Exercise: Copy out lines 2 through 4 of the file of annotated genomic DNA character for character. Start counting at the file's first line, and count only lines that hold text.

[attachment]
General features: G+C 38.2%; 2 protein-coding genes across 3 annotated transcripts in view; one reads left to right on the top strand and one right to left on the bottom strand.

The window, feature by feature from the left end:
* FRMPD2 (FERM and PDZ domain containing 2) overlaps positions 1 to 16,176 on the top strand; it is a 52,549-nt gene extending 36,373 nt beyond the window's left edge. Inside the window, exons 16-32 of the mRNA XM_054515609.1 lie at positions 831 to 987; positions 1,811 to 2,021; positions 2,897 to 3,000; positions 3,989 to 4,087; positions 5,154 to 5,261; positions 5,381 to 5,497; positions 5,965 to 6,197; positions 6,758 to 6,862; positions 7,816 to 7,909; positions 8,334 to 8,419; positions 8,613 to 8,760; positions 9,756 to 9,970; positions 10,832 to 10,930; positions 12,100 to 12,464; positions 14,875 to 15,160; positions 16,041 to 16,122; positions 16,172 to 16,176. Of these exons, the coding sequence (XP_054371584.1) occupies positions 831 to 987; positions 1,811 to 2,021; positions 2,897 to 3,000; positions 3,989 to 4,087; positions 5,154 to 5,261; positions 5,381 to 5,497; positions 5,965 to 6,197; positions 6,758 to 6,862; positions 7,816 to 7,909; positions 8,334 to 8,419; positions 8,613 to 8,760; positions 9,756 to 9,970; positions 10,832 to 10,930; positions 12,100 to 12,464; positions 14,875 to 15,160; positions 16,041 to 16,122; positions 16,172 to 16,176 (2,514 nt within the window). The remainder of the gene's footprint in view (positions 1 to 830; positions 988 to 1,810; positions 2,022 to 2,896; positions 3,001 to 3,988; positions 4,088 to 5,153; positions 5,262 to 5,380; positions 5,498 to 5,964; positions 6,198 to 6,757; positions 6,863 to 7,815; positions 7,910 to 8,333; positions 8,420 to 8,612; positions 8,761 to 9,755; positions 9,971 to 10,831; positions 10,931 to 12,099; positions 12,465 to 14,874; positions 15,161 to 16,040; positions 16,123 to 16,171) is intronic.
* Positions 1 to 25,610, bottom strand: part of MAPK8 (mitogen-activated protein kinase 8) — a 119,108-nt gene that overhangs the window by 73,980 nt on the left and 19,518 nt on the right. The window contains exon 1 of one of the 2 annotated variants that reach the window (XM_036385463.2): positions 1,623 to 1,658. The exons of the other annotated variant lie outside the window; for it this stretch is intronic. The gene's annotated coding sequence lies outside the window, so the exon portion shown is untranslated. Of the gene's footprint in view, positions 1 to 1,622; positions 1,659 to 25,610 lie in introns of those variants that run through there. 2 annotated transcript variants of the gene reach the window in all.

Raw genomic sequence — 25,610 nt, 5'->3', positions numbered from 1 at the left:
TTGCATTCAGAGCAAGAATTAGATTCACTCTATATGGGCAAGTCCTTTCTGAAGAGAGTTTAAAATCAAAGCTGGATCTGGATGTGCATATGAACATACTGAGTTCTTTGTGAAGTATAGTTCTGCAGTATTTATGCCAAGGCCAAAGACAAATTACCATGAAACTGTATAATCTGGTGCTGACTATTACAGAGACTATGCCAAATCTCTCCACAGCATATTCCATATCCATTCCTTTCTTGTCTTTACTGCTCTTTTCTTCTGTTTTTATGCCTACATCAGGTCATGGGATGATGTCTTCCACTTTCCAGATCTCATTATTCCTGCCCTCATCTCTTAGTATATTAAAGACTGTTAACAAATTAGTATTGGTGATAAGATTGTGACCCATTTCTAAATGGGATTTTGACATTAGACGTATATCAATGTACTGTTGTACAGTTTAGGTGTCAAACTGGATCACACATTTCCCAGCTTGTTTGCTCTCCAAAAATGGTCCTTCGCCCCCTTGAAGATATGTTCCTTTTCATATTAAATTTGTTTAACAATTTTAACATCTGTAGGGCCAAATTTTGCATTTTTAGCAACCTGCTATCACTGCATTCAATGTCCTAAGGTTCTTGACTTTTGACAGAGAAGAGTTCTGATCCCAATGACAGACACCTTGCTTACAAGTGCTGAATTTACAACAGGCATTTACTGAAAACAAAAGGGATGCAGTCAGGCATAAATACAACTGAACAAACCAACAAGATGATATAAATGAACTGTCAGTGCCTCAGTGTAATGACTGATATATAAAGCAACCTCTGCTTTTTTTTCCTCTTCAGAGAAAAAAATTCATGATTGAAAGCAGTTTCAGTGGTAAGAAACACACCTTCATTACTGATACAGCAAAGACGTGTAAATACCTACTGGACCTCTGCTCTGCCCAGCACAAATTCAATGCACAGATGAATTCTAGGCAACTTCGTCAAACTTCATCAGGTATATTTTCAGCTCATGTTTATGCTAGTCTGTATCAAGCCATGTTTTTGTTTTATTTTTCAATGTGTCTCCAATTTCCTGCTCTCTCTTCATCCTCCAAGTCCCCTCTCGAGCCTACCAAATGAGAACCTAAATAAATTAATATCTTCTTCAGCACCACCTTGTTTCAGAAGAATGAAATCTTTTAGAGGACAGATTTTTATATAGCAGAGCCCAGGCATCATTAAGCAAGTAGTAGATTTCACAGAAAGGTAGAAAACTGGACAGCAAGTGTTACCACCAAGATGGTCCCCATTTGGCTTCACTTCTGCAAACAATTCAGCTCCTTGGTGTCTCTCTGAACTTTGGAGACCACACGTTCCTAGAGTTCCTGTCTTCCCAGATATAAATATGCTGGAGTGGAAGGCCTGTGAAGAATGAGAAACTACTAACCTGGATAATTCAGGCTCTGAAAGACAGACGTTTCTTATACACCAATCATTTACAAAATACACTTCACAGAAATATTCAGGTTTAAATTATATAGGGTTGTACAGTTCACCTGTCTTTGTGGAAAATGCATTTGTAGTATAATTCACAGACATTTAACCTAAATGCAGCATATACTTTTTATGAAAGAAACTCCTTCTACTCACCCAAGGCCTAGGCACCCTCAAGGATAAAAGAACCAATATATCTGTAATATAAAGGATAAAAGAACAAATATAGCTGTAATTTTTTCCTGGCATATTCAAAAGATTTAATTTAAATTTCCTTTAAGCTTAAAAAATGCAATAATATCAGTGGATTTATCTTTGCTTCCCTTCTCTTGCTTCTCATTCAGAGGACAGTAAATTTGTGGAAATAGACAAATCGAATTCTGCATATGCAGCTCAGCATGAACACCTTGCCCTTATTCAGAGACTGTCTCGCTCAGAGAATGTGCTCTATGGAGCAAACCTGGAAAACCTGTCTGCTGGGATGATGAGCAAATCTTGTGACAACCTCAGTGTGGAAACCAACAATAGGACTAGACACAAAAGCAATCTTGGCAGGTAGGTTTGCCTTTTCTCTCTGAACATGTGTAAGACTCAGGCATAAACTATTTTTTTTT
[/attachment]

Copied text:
The window, feature by feature from the left end:
* FRMPD2 (FERM and PDZ domain containing 2) overlaps positions 1 to 16,176 on the top strand; it is a 52,549-nt gene extending 36,373 nt beyond the window's left edge. Inside the window, exons 16-32 of the mRNA XM_054515609.1 lie at positions 831 to 987; positions 1,811 to 2,021; positions 2,897 to 3,000; positions 3,989 to 4,087; positions 5,154 to 5,261; positions 5,381 to 5,497; positions 5,965 to 6,197; positions 6,758 to 6,862; positions 7,816 to 7,909; positions 8,334 to 8,419; positions 8,613 to 8,760; positions 9,756 to 9,970; positions 10,832 to 10,930; positions 12,100 to 12,464; positions 14,875 to 15,160; positions 16,041 to 16,122; positions 16,172 to 16,176. Of these exons, the coding sequence (XP_054371584.1) occupies positions 831 to 987; positions 1,811 to 2,021; positions 2,897 to 3,000; positions 3,989 to 4,087; positions 5,154 to 5,261; positions 5,381 to 5,497; positions 5,965 to 6,197; positions 6,758 to 6,862; positions 7,816 to 7,909; positions 8,334 to 8,419; positions 8,613 to 8,760; positions 9,756 to 9,970; positions 10,832 to 10,930; positions 12,100 to 12,464; positions 14,875 to 15,160; positions 16,041 to 16,122; positions 16,172 to 16,176 (2,514 nt within the window). The remainder of the gene's footprint in view (positions 1 to 830; positions 988 to 1,810; positions 2,022 to 2,896; positions 3,001 to 3,988; positions 4,088 to 5,153; positions 5,262 to 5,380; positions 5,498 to 5,964; positions 6,198 to 6,757; positions 6,863 to 7,815; positions 7,910 to 8,333; positions 8,420 to 8,612; positions 8,761 to 9,755; positions 9,971 to 10,831; positions 10,931 to 12,099; positions 12,465 to 14,874; positions 15,161 to 16,040; positions 16,123 to 16,171) is intronic.
* Positions 1 to 25,610, bottom strand: part of MAPK8 (mitogen-activated protein kinase 8) — a 119,108-nt gene that overhangs the window by 73,980 nt on the left and 19,518 nt on the right. The window contains exon 1 of one of the 2 annotated variants that reach the window (XM_036385463.2): positions 1,623 to 1,658. The exons of the other annotated variant lie outside the window; for it this stretch is intronic. The gene's annotated coding sequence lies outside the window, so the exon portion shown is untranslated. Of the gene's footprint in view, positions 1 to 1,622; positions 1,659 to 25,610 lie in introns of those variants that run through there. 2 annotated transcript variants of the gene reach the window in all.